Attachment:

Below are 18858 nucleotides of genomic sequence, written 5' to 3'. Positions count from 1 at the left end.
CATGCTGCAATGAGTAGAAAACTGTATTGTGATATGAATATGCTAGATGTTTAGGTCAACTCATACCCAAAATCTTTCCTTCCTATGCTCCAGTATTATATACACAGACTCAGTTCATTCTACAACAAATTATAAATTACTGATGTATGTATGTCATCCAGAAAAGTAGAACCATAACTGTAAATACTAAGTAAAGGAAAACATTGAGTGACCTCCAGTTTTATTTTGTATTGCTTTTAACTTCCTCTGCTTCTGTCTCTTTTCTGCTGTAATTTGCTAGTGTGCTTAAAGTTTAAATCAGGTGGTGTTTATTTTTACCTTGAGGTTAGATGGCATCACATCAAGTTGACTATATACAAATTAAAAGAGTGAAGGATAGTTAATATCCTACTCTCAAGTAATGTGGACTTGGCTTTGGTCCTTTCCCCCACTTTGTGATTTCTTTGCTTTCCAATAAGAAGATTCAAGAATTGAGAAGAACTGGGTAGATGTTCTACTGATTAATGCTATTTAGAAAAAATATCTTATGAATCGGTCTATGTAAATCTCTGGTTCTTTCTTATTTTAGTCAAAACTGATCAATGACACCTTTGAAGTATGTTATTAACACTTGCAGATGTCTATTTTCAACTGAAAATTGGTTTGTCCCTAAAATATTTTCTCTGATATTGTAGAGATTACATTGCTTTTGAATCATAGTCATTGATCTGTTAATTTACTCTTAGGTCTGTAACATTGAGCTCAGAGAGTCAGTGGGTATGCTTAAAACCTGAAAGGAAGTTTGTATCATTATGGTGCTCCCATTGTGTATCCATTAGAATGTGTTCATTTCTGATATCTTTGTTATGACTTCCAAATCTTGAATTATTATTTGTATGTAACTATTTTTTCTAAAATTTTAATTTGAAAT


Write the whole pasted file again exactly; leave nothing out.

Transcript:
Below are 18858 nucleotides of genomic sequence, written 5' to 3'. Positions count from 1 at the left end.
CATGCTGCAATGAGTAGAAAACTGTATTGTGATATGAATATGCTAGATGTTTAGGTCAACTCATACCCAAAATCTTTCCTTCCTATGCTCCAGTATTATATACACAGACTCAGTTCATTCTACAACAAATTATAAATTACTGATGTATGTATGTCATCCAGAAAAGTAGAACCATAACTGTAAATACTAAGTAAAGGAAAACATTGAGTGACCTCCAGTTTTATTTTGTATTGCTTTTAACTTCCTCTGCTTCTGTCTCTTTTCTGCTGTAATTTGCTAGTGTGCTTAAAGTTTAAATCAGGTGGTGTTTATTTTTACCTTGAGGTTAGATGGCATCACATCAAGTTGACTATATACAAATTAAAAGAGTGAAGGATAGTTAATATCCTACTCTCAAGTAATGTGGACTTGGCTTTGGTCCTTTCCCCCACTTTGTGATTTCTTTGCTTTCCAATAAGAAGATTCAAGAATTGAGAAGAACTGGGTAGATGTTCTACTGATTAATGCTATTTAGAAAAAATATCTTATGAATCGGTCTATGTAAATCTCTGGTTCTTTCTTATTTTAGTCAAAACTGATCAATGACACCTTTGAAGTATGTTATTAACACTTGCAGATGTCTATTTTCAACTGAAAATTGGTTTGTCCCTAAAATATTTTCTCTGATATTGTAGAGATTACATTGCTTTTGAATCATAGTCATTGATCTGTTAATTTACTCTTAGGTCTGTAACATTGAGCTCAGAGAGTCAGTGGGTATGCTTAAAACCTGAAAGGAAGTTTGTATCATTATGGTGCTCCCATTGTGTATCCATTAGAATGTGTTCATTTCTGATATCTTTGTTATGACTTCCAAATCTTGAATTATTATTTGTATGTAACTATTTTTTCTAAAATTTTAATTTGAAAT